Teacher and Staff Perceptions of Trauma-Responsive Problem Solving: Qualitative Case Study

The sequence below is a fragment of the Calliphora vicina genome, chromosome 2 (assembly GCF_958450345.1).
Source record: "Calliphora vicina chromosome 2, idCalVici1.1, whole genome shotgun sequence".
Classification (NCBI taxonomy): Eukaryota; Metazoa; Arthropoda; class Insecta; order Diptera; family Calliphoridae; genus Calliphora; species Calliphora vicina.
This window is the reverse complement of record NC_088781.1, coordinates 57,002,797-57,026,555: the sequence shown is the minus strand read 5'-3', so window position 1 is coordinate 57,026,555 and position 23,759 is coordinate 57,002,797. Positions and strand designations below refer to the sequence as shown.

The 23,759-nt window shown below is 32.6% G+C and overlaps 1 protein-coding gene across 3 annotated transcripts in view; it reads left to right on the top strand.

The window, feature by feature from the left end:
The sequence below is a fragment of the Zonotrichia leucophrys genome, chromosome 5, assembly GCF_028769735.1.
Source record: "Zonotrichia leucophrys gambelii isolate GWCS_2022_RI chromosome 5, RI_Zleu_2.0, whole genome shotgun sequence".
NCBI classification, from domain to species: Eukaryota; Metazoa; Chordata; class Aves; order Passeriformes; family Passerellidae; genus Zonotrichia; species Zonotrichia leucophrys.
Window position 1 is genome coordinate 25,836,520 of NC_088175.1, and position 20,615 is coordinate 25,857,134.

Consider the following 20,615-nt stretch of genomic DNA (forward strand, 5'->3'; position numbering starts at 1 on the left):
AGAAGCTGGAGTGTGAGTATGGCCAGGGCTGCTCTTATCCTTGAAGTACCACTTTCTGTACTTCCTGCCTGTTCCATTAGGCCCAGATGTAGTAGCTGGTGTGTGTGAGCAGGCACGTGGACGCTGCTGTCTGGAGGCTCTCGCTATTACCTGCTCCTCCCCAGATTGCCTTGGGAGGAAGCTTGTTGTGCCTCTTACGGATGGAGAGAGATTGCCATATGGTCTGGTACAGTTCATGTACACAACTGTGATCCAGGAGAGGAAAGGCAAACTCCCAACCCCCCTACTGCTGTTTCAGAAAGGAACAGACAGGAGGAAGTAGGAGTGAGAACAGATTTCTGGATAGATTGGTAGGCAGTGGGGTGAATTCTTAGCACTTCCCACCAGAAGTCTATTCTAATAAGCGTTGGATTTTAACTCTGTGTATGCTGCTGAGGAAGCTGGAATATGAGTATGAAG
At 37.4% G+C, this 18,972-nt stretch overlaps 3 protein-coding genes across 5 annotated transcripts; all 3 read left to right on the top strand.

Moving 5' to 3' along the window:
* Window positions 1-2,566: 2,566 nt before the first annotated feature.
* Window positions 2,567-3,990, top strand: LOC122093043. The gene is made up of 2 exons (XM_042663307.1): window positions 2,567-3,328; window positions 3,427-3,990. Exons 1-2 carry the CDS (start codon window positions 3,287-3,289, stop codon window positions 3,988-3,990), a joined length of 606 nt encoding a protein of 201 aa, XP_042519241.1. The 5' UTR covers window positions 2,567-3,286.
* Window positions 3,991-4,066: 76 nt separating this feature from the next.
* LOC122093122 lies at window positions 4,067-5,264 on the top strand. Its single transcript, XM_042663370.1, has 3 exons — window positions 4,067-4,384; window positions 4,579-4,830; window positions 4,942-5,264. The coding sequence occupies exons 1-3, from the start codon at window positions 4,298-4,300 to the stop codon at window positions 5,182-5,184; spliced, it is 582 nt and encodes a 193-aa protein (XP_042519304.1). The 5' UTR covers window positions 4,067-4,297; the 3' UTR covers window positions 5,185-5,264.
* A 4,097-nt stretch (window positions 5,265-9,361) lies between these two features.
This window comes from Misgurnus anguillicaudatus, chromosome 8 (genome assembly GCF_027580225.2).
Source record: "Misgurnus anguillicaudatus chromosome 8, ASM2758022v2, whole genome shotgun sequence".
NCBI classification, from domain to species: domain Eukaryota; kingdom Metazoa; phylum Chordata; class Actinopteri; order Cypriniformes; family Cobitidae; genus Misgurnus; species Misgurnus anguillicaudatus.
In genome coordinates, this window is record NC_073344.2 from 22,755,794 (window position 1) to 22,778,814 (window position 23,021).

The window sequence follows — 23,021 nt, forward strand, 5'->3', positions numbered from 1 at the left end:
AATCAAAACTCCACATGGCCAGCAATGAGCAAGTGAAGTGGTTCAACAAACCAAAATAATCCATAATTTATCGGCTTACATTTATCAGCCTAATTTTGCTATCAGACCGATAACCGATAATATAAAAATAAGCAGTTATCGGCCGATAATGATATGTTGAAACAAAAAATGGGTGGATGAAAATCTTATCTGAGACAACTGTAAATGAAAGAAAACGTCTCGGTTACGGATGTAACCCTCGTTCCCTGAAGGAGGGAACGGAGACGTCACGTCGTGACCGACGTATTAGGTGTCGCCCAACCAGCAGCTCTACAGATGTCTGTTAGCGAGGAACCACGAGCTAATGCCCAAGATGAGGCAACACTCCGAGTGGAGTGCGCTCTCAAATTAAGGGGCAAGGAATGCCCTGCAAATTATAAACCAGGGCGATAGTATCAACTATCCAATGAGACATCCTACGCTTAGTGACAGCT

Childhood trauma is an epidemic. As children enter classrooms, school staff members face many students who have experienced trauma and present challenging behaviors due to childhood exposure to trauma. Despite research on childhood trauma as a problem, how trauma impacts children, and how staff struggle to manage classroom behaviors, a gap still exists. A gap exists in the research regarding how staff members perceive collaborative problem solving as a response to children who have experienced trauma and pose challenging behaviors. In servant leadership theory and hierarchy of needs theory, the study addressed teacher perceptions of the collaborative problem-solving model, if given training, regarding teacher capacity and student achievement. Using purposive sampling, 15 K–5 teachers and staff members from an urban school district in Illinois participated in semi-structured interviews and surveys. Document analysis transpired for all notes from the problem-solving process. Data were analyzed using open coding and uploaded into MAXQDA for axial coding. The investigation uncovered the following: (a) staff members require training in trauma-responsive practices to minimize weaknesses in practice, (b) staff members recognize the importance of building collaborative relationships with students, and (c) collaborative problem solving has a positive impact on student achievement and behaviors. The research could inform school and district administrators of the need for trauma-responsive training in relationship building; administrators may look to the collaborative problem-solving model to accomplish this task. More research is needed to determine the perceptions of students regarding the problem-solving model.